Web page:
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Remake Talent aims to shape recovery efforts

TALENT — While federal, state and local agencies coalesce to respond to crisis in the triage phase, community vision can become lost in the chaos.

Tucker Teutsch, founder of the nonprofit Remake Talent, aims to supply insight and apply pressure to propel Talent’s overall regrowth from the disastrous Almeda fire toward equity and sustainability.

“I hate to consider a next time,” Teutsch said of the fire episode. “But I’d like to imagine that it’s possible to rebuild in a way that helps mitigate the long-term effects of climate change by building with better technology and materials.”

Still, what works in one municipality isn’t a foolproof recipe for another.

A second-generation Talent resident, Teutsch’s focus on his town comes with a hope that other communities such as Phoenix and Medford will use the template he has created for sustainable rebuilding — reshaping it to suit their own needs and desires.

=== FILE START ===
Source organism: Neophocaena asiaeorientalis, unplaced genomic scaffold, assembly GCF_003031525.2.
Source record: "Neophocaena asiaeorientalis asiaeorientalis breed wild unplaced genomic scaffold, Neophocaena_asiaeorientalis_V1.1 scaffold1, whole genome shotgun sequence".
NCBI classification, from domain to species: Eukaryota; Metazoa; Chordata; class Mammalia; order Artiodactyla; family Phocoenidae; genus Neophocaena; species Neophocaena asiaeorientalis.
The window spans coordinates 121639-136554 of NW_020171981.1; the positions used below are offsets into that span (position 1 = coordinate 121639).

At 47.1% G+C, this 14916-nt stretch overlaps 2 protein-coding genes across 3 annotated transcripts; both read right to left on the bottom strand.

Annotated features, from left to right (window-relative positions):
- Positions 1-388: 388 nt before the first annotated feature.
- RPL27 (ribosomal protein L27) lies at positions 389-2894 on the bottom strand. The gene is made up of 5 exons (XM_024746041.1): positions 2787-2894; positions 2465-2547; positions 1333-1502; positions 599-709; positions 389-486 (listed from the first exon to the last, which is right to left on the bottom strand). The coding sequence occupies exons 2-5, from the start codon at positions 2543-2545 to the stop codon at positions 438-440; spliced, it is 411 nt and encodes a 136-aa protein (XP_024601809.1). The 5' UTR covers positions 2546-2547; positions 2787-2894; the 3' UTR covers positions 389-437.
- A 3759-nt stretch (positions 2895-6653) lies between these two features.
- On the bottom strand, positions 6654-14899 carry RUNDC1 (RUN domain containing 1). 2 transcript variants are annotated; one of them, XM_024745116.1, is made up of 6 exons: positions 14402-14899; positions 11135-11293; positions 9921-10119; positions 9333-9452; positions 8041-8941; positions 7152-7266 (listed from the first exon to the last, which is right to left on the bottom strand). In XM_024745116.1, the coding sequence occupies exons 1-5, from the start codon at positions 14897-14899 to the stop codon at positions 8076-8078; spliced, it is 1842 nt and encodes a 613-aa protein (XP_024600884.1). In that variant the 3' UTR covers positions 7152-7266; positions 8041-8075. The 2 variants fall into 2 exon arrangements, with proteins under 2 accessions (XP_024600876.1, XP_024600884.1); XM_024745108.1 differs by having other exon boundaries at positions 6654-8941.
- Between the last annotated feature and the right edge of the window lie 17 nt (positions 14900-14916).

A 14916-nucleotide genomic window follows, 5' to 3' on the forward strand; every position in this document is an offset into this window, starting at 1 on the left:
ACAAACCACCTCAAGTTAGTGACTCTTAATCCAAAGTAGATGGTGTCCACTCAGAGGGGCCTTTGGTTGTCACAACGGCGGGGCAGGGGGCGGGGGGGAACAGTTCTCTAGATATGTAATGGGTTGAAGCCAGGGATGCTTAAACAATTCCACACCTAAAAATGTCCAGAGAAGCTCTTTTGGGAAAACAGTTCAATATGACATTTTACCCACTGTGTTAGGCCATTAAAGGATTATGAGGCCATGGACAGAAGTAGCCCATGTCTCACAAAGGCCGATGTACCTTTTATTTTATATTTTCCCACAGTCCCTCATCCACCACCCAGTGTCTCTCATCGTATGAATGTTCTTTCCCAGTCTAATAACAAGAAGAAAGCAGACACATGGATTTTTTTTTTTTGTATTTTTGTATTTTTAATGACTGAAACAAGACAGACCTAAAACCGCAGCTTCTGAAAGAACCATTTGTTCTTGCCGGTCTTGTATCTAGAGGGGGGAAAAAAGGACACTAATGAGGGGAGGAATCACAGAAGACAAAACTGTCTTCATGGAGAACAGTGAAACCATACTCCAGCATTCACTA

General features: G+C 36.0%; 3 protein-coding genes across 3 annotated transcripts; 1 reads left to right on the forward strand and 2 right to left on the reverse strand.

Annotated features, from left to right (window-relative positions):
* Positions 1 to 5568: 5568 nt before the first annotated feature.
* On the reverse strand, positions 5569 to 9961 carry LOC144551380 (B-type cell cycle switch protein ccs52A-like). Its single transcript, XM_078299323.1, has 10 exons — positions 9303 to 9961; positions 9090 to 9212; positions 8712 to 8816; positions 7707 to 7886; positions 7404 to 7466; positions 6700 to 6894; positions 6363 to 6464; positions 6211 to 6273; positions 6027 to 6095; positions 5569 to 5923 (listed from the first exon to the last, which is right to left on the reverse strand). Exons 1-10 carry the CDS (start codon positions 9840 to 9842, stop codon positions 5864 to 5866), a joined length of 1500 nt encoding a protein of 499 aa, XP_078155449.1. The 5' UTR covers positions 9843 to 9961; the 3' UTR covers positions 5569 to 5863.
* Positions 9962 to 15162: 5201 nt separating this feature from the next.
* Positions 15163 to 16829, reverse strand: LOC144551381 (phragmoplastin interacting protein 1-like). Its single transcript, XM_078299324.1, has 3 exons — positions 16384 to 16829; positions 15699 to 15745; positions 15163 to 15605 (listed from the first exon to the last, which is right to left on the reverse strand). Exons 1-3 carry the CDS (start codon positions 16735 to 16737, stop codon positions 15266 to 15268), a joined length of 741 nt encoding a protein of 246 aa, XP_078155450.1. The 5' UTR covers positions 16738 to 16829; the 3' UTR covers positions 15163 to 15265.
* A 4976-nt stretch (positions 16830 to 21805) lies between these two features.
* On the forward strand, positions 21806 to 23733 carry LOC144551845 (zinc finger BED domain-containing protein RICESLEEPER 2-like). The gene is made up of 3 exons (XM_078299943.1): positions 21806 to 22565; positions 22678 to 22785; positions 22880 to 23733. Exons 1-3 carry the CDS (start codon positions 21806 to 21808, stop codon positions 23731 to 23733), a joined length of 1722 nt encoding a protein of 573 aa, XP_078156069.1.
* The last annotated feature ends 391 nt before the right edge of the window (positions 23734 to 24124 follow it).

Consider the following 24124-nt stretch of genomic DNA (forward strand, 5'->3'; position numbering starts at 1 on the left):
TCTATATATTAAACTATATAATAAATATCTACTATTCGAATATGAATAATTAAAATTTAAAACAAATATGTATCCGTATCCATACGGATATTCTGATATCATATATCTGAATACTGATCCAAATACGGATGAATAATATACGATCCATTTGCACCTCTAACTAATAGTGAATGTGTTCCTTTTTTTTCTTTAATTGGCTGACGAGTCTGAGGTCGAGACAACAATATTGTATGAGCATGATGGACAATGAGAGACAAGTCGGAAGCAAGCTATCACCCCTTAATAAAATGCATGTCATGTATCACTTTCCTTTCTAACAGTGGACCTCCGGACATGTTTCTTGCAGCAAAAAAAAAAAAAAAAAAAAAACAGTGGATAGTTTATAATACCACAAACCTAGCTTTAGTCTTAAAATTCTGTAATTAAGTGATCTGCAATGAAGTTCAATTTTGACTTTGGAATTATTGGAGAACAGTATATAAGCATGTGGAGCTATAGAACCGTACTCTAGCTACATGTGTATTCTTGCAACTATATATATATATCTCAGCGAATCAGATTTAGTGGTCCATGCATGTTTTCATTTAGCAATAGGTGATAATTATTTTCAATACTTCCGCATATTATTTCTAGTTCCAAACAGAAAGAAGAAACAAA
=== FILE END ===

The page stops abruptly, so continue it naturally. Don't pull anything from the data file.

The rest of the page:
With a background in temporary infrastructure and disaster response, he has 100 acres of land in Talent, upon which a 160-square-foot container home sits, designed to accommodate four people. The home became the prototype for the Remake Talent container project.

The itty-bitty off-grid home is equipped with broad sun-catching windows, kitchen, shower, composting toilet, setup for a green roof, gray water system and black water sewer capacity. For future modules based on the prototype, the design is easy to plug and play anywhere with utility hookups, and costs about $15,000, Teutsch said.

He and a newly formed board wrote a $96,000 grant proposal to Rogue Credit Union to build eight container homes, and some donors have shown interest in the project.

“You want to create function, but you also want to have form,” Teutsch said. “What we’re hoping ... is to inform the aesthetic of future Talent looking at modularity and sustainability at the heart of it all.”